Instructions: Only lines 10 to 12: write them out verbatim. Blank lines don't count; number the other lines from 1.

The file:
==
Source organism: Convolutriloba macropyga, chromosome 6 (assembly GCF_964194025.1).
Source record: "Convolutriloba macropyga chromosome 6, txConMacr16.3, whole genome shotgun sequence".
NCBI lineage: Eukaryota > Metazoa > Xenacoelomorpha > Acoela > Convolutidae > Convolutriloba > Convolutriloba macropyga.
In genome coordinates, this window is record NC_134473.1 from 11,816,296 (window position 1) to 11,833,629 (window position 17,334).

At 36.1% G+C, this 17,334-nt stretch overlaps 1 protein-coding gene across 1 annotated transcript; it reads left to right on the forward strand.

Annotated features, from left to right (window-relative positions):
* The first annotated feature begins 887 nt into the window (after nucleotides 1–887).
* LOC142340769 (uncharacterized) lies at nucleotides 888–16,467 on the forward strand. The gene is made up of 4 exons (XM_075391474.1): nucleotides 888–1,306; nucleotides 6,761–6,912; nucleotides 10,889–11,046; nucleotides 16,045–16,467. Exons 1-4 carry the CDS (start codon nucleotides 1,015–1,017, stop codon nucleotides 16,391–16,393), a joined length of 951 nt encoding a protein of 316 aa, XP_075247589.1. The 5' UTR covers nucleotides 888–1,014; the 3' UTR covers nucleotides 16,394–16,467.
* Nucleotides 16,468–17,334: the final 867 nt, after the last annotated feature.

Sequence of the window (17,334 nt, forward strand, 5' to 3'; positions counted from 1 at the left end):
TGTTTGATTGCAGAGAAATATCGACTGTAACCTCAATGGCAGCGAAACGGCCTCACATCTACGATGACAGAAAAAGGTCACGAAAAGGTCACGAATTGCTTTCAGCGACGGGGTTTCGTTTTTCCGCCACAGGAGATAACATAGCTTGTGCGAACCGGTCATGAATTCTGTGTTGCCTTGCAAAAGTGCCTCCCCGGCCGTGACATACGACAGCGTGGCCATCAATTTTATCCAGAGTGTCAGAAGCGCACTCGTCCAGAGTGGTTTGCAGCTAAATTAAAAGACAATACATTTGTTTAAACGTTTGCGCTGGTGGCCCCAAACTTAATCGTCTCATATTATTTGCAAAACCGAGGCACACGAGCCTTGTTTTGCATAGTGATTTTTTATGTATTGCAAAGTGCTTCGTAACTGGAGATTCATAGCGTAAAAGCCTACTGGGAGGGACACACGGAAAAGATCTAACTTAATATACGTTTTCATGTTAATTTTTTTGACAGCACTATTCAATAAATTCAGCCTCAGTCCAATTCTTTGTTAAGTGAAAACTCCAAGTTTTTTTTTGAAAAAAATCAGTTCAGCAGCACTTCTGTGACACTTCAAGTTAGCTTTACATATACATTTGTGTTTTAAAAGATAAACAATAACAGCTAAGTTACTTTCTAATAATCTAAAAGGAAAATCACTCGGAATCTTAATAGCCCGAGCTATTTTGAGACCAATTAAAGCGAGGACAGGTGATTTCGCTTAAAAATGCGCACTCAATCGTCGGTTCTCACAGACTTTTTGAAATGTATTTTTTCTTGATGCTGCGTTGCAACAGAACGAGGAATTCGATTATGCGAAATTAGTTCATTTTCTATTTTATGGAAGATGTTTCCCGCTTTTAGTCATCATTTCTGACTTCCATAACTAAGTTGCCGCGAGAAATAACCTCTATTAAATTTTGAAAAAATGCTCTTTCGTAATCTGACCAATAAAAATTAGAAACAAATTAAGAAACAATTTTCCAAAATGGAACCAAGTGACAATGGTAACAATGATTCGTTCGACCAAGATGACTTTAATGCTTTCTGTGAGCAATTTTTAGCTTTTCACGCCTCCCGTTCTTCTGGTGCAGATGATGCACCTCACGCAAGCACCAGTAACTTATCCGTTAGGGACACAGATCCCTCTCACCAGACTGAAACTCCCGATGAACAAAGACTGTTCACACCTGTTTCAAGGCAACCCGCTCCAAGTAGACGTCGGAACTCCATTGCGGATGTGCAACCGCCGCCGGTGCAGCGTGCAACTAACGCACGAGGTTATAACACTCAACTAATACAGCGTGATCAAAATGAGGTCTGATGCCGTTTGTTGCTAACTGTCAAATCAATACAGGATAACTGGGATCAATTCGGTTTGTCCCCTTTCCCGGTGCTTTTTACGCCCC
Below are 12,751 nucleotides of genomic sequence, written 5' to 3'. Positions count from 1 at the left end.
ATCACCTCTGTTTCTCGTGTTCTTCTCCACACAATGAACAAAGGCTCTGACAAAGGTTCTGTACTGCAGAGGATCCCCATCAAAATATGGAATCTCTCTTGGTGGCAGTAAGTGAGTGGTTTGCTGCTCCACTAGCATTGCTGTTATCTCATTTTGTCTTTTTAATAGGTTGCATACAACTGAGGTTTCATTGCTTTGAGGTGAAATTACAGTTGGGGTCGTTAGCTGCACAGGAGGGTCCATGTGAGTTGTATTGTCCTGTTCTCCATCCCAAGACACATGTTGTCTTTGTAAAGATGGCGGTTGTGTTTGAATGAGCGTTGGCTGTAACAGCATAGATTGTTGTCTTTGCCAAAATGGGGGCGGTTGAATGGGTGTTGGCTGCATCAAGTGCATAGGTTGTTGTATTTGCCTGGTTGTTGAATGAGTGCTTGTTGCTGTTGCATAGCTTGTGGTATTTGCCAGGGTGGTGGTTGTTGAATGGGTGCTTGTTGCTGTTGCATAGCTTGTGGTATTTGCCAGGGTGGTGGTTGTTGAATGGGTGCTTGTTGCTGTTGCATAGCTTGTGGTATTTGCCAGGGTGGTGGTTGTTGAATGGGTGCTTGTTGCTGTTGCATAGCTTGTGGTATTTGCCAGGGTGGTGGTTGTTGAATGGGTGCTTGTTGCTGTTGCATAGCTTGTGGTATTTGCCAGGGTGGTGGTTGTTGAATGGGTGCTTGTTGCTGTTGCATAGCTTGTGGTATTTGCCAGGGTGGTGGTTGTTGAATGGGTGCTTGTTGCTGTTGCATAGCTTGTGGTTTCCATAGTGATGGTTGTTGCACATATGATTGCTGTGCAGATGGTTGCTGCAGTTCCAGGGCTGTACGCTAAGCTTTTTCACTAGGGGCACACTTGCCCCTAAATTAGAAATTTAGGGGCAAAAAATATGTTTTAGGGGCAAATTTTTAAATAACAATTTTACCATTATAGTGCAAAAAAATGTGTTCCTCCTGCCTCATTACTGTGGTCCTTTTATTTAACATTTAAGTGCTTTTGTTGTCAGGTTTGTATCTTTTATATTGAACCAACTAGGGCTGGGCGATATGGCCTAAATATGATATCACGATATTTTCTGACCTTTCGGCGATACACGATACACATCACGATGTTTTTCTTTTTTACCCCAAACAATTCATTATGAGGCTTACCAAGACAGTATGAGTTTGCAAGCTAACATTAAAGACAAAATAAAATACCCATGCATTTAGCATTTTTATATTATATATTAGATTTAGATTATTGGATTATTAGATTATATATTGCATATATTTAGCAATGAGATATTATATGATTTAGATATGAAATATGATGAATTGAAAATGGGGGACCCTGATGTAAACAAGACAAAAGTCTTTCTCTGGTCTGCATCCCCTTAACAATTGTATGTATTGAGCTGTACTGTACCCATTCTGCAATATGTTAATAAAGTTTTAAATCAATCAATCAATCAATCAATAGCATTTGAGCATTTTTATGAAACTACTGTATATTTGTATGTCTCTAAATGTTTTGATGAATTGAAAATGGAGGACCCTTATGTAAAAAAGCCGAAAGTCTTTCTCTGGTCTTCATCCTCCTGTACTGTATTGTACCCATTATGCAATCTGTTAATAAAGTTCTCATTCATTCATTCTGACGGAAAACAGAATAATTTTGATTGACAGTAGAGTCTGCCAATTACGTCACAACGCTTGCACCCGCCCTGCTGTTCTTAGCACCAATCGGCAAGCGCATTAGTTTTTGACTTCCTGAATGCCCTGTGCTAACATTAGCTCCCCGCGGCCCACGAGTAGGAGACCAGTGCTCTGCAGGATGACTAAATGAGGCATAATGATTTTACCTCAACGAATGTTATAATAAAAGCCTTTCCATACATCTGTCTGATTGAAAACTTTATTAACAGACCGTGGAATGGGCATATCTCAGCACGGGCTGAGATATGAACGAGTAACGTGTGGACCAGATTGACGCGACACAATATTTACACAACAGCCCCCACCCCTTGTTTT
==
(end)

Sequence of the window (17,334 nt, forward strand, 5' to 3'; positions counted from 1 at the left end):
TGTTTGATTGCAGAGAAATATCGACTGTAACCTCAATGGCAGCGAAACGGCCTCACATCTACGATGACAGAAAAAGGTCACGAAAAGGTCACGAATTGCTTTCAGCGACGGGGTTTCGTTTTTCCGCCACAGGAGATAACATAGCTTGTGCGAACCGGTCATGAATTCTGTGTTGCCTTGCAAAAGTGCCTCCCCGGCCGTGACATACGACAGCGTGGCCATCAATTTTATCCAGAGTGTCAGAAGCGCACTCGTCCAGAGTGGTTTGCAGCTAAATTAAAAGACAATACATTTGTTTAAACGTTTGCGCTGGTGGCCCCAAACTTAATCGTCTCATATTATTTGCAAAACCGAGGCACACGAGCCTTGTTTTGCATAGTGATTTTTTATGTATTGCAAAGTGCTTCGTAACTGGAGATTCATAGCGTAAAAGCCTACTGGGAGGGACACACGGAAAAGATCTAACTTAATATACGTTTTCATGTTAATTTTTTTGACAGCACTATTCAATAAATTCAGCCTCAGTCCAATTCTTTGTTAAGTGAAAACTCCAAGTTTTTTTTTGAAAAAAATCAGTTCAGCAGCACTTCTGTGACACTTCAAGTTAGCTTTACATATACATTTGTGTTTTAAAAGATAAACAATAACAGCTAAGTTACTTTCTAATAATCTAAAAGGAAAATCACTCGGAATCTTAATAGCCCGAGCTATTTTGAGACCAATTAAAGCGAGGACAGGTGATTTCGCTTAAAAATGCGCACTCAATCGTCGGTTCTCACAGACTTTTTGAAATGTATTTTTTCTTGATGCTGCGTTGCAACAGAACGAGGAATTCGATTATGCGAAATTAGTTCATTTTCTATTTTATGGAAGATGTTTCCCGCTTTTAGTCATCATTTCTGACTTCCATAACTAAGTTGCCGCGAGAAATAACCTCTATTAAATTTTGAAAAAATGCTCTTTCGTAATCTGACCAATAAAAATTAGAAACAAATTAAGAAACAATTTTCCAAAATGGAACCAAGTGACAATGGTAACAATGATTCGTTCGACCAAGATGACTTTAATGCTTTCTGTGAGCAATTTTTAGCTTTTCACGCCTCCCGTTCTTCTGGTGCAGATGATGCACCTCACGCAAGCACCAGTAACTTATCCGTTAGGGACACAGATCCCTCTCACCAGACTGAAACTCCCGATGAACAAAGACTGTTCACACCTGTTTCAAGGCAACCCGCTCCAAGTAGACGTCGGAACTCCATTGCGGATGTGCAACCGCCGCCGGTGCAGCGTGCAACTAACGCACGAGGTTATAACACTCAACTAATACAGCGTGATCAAAATGAGGTCTGATGCCGTTTGTTGCTAACTGTCAAATCAATACAGGATAACTGGGATCAATTCGGTTTGTCCCCTTTCCCGGTGCTTTTTACGCCCC
Below are 12,751 nucleotides of genomic sequence, written 5' to 3'. Positions count from 1 at the left end.